Feb 26, 2007 (KHARTOUM) — Sudan said the International Criminal Court has no jurisdiction over its nationals and the government would not allow any of its citizens, including rebels, to be tried outside Sudan, local media said on Monday.
Sudanese media also reported that Khartoum would put a number of people on trial next week, including military personnel and paramilitary troops, for alleged involvement in attacks in Darfur in Sudan’s west. But the scope of the planned trial was not immediately clear.
The comments came a day before the ICC’s chief prosecutor’s office was due to name the first war crimes suspects for Darfur, where experts say about 200,000 people have been killed and 2.5 million driven from their homes since conflict flared in 2003.
Khartoum says only about 9,000 people have died.
“The ICC has no jurisdiction to try any Sudanese,” Sudan’s Justice Minister Mohamed Ali al-Mardi was quoted as saying by the daily Akhbar Al-Youm newspaper.
“The Sudanese government will not allow any Sudanese to be tried and punished outside the national justice framework,” he added.
Mardi said that included members of Sudan’s armed forces, its paramilitary Popular Defense Force, and rebels who have taken up arms against the government.
The ICC’s chief prosecutor said in December his investigators had found evidence of rape, torture, murder and sexual violence in Darfur. Tuesday’s list is keenly awaited to see if it includes government figures as well as rebels.
United Nations and African Union observers blame pro-government militia, known as Janjaweed, for the worst atrocities. But the ICC is under pressure to charge figures from all sides of the conflict.
Ongoing fighting has hampered the work of ICC investigators, who have had to interview witnesses outside Sudan. The conflict has caused one of the world’s worst humanitarian crises and spilled over to Chad and the Central African Republic.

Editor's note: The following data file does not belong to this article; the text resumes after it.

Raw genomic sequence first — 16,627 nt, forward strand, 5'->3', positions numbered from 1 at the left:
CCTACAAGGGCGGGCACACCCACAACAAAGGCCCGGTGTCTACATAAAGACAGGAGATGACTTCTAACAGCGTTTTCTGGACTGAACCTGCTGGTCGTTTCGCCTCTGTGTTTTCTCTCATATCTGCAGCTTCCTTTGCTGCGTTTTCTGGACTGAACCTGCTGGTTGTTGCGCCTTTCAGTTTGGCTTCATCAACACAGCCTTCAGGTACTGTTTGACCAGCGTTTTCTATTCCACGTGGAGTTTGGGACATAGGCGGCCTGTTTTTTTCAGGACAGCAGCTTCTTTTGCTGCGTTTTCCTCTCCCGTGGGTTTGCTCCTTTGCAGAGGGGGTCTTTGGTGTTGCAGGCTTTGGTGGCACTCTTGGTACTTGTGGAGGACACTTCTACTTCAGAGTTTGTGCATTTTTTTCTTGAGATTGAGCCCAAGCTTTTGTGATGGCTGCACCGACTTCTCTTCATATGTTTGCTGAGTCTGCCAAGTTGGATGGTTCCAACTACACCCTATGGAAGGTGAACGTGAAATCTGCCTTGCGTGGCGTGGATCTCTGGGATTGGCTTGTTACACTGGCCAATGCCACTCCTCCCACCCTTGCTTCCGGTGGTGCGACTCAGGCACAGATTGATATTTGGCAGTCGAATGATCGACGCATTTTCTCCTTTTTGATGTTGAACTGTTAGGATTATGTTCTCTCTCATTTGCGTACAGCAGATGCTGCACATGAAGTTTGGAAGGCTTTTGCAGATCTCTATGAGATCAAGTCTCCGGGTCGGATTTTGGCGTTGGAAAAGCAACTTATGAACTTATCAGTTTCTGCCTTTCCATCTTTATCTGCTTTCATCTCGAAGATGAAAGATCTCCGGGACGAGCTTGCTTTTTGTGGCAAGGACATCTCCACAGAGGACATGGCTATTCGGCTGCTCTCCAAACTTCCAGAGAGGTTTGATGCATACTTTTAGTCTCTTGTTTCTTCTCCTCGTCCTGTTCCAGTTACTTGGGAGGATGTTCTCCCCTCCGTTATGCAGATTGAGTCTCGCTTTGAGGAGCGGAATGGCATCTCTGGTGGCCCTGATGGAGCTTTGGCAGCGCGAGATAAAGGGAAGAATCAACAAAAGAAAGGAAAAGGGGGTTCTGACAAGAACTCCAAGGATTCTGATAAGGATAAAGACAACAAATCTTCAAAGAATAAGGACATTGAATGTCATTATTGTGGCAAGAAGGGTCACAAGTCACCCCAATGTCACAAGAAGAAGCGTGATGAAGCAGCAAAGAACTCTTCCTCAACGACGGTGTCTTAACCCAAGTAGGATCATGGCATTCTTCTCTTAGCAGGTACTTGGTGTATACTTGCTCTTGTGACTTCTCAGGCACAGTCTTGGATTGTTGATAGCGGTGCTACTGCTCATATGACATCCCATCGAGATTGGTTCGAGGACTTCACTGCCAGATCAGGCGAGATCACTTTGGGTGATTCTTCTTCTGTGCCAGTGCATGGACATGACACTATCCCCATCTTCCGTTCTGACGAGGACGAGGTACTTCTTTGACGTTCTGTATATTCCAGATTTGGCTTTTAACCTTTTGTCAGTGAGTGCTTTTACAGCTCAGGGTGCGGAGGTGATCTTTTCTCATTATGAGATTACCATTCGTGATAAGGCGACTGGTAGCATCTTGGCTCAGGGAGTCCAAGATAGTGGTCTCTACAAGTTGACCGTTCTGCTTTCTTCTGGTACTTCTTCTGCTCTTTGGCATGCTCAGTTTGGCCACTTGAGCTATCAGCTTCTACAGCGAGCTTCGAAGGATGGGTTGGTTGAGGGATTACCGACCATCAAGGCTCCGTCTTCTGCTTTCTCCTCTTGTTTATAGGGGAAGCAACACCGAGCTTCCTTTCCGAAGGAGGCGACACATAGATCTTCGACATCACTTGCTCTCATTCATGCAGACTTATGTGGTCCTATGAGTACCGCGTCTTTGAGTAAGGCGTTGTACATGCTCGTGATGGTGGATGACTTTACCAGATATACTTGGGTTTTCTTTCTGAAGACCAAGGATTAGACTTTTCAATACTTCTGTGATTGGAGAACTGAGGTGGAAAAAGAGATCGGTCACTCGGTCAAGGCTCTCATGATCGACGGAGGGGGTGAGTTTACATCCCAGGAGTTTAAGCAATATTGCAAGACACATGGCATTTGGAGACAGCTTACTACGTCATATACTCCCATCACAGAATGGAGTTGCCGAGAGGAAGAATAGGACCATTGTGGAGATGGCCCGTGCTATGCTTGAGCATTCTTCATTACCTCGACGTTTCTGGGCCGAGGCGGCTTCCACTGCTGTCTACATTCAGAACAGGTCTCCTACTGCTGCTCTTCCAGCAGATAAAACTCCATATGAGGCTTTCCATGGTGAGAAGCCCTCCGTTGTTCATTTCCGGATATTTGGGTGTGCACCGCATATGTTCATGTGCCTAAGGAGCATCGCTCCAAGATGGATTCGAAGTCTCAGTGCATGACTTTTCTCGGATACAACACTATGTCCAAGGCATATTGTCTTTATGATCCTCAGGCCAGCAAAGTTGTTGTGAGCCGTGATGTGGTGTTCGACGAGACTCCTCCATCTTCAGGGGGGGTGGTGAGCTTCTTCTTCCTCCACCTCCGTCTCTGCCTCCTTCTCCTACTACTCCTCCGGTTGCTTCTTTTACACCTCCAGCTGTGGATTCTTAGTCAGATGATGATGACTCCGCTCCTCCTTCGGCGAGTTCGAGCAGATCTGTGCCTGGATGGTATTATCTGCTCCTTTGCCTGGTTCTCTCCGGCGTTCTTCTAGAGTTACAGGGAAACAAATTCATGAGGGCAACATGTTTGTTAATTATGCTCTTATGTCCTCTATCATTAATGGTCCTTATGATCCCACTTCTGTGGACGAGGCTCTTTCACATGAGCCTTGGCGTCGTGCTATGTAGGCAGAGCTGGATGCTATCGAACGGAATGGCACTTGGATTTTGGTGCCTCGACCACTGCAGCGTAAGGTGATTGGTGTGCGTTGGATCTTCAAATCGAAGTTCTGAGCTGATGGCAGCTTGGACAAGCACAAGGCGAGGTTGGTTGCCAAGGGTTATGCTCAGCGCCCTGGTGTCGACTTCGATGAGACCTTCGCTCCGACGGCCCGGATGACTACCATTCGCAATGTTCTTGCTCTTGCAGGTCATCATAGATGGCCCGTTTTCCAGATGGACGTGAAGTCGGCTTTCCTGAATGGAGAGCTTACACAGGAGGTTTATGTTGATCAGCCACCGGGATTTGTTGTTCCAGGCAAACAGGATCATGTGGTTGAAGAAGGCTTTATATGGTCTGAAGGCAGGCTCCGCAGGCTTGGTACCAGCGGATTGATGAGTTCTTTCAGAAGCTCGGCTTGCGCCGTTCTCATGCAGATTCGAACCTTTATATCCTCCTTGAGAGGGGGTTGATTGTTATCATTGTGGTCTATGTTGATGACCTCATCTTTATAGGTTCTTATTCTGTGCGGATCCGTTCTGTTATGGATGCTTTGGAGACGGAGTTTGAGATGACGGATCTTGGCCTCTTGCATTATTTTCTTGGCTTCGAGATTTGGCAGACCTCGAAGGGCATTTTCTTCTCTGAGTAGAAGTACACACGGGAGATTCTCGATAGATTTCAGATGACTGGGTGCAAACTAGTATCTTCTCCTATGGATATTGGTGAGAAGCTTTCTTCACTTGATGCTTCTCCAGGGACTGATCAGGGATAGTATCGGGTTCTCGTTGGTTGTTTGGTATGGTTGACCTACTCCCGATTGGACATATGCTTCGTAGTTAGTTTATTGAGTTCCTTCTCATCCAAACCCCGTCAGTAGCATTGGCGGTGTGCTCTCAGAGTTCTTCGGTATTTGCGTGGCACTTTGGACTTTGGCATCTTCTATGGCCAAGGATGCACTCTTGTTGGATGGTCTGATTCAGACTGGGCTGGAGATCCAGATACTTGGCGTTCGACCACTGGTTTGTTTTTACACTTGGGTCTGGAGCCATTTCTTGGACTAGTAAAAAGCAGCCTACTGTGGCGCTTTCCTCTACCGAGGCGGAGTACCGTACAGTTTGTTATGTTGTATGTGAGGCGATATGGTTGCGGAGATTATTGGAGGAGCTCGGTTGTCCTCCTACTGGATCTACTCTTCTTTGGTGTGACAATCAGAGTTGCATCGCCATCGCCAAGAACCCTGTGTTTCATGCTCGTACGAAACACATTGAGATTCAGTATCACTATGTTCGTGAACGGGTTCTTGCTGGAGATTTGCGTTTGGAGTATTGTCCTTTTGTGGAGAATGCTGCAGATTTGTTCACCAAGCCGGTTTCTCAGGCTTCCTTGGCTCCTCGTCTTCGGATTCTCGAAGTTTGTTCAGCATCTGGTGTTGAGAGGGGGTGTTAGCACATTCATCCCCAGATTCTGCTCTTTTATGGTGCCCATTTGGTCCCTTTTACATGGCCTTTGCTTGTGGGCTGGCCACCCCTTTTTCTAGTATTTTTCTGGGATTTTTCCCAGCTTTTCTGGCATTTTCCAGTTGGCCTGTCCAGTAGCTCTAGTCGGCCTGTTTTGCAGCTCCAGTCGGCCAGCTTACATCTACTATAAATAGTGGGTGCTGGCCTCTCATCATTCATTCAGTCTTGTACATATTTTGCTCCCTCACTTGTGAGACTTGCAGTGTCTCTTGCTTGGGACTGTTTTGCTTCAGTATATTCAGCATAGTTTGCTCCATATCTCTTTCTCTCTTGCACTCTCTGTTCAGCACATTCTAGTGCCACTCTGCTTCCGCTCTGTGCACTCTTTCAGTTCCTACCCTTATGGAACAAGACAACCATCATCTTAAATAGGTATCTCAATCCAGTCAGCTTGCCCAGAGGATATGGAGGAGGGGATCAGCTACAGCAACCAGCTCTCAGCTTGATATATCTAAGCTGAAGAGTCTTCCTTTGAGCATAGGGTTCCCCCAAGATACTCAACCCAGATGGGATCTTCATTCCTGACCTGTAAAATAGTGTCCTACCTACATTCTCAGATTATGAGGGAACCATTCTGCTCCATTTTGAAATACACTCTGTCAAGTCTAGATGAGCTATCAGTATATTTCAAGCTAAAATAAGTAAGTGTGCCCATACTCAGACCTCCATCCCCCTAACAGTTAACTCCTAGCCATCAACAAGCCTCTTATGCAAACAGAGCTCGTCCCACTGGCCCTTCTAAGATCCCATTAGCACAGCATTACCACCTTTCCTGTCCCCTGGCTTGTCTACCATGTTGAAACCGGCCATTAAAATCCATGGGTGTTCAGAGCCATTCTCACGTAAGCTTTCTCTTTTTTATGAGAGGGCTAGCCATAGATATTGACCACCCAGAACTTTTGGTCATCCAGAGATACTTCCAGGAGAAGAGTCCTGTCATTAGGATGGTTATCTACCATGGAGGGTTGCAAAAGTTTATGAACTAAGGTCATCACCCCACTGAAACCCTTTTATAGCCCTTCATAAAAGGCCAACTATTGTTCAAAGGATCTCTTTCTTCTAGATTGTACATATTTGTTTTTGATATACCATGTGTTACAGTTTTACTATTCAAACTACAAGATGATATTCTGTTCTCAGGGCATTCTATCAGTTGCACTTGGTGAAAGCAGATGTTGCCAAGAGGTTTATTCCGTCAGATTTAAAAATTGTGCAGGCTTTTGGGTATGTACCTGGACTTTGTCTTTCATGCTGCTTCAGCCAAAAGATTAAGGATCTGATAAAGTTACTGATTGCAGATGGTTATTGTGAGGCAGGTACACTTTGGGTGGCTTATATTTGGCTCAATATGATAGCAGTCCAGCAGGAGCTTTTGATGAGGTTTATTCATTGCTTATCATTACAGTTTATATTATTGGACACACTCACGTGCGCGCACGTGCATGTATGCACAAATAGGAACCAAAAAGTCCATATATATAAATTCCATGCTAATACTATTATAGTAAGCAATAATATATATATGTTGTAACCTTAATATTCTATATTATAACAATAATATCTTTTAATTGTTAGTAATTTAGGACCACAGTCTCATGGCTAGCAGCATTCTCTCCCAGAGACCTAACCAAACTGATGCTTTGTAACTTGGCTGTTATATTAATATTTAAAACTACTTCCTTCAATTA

Sudanese newspapers said Sudan’s trial to start next week would include a number of suspects accused of violence in west Darfur in 2003. The suspects, whose names were not given, were being charged with murder, kidnapping and arson.
Several Sudanese newspapers said the trial was not linked to the imminent announcement by the ICC. A Justice Ministry spokesman could not be reached for comment.
Sudanese President Omar Hassan al-Bashir also reiterated on Monday his rejection of a U.N. Security Council resolution that calls for the deployment of some 22,500 U.N. peacekeepers and police to take over from African Union forces in Darfur.
Bashir, speaking in Addis Ababa, said the plan would put Sudan “under international trusteeship of the United Nations”.
Some analysts say Khartoum has resisted pressure to authorise a deployment U.N. peacekeepers to support a 7,000-strong African Union mission in Darfur because it fears U.N. soldiers might be used to arrest ICC suspects.
The ICC, the world’s first permanent war crimes court, started work in 2002. The court is now supported by 104 nations, although still not by Russia, China and the United States, which fiercely opposed the creation of the ICC fearing it would be used for politically motivated prosecutions of its citizens.
In March 2005, the U.N. Security Council asked the ICC to launch an investigation into the violence in Darfur, which the United States has called genocide, a charge Khartoum denies.
The Darfur case was seen as a turning point for the court as Washington refrained from blocking the Security Council referral.